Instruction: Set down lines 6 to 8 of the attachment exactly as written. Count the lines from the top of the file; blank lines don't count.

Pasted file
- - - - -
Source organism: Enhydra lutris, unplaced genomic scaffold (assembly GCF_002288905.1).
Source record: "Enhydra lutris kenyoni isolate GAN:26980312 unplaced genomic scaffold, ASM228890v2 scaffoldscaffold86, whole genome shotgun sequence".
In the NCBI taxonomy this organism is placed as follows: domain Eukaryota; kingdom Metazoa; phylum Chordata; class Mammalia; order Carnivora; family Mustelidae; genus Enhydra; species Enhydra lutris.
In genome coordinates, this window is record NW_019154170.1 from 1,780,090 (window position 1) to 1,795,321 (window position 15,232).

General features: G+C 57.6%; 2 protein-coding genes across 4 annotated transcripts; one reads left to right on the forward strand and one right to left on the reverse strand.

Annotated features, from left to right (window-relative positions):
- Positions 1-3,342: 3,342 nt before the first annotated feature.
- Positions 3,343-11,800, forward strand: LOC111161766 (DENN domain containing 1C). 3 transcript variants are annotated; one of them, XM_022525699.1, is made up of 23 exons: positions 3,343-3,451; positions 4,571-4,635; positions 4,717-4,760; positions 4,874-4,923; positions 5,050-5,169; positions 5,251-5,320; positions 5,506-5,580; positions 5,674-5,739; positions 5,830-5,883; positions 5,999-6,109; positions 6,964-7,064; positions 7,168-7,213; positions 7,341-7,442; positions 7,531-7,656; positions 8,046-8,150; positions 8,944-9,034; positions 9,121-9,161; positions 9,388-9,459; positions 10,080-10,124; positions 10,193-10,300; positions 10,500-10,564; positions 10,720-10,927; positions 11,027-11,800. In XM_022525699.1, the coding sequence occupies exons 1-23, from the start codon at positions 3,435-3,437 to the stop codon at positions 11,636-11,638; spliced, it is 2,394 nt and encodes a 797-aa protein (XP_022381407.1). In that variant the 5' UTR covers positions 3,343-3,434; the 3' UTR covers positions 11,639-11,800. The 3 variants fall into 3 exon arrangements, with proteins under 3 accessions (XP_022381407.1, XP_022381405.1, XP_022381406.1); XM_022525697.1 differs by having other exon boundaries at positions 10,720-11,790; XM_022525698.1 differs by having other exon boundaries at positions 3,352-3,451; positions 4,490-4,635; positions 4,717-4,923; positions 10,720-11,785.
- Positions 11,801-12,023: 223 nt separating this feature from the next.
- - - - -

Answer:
Annotated features, from left to right (window-relative positions):
- Positions 1-3,342: 3,342 nt before the first annotated feature.
- Positions 3,343-11,800, forward strand: LOC111161766 (DENN domain containing 1C). 3 transcript variants are annotated; one of them, XM_022525699.1, is made up of 23 exons: positions 3,343-3,451; positions 4,571-4,635; positions 4,717-4,760; positions 4,874-4,923; positions 5,050-5,169; positions 5,251-5,320; positions 5,506-5,580; positions 5,674-5,739; positions 5,830-5,883; positions 5,999-6,109; positions 6,964-7,064; positions 7,168-7,213; positions 7,341-7,442; positions 7,531-7,656; positions 8,046-8,150; positions 8,944-9,034; positions 9,121-9,161; positions 9,388-9,459; positions 10,080-10,124; positions 10,193-10,300; positions 10,500-10,564; positions 10,720-10,927; positions 11,027-11,800. In XM_022525699.1, the coding sequence occupies exons 1-23, from the start codon at positions 3,435-3,437 to the stop codon at positions 11,636-11,638; spliced, it is 2,394 nt and encodes a 797-aa protein (XP_022381407.1). In that variant the 5' UTR covers positions 3,343-3,434; the 3' UTR covers positions 11,639-11,800. The 3 variants fall into 3 exon arrangements, with proteins under 3 accessions (XP_022381407.1, XP_022381405.1, XP_022381406.1); XM_022525697.1 differs by having other exon boundaries at positions 10,720-11,790; XM_022525698.1 differs by having other exon boundaries at positions 3,352-3,451; positions 4,490-4,635; positions 4,717-4,923; positions 10,720-11,785.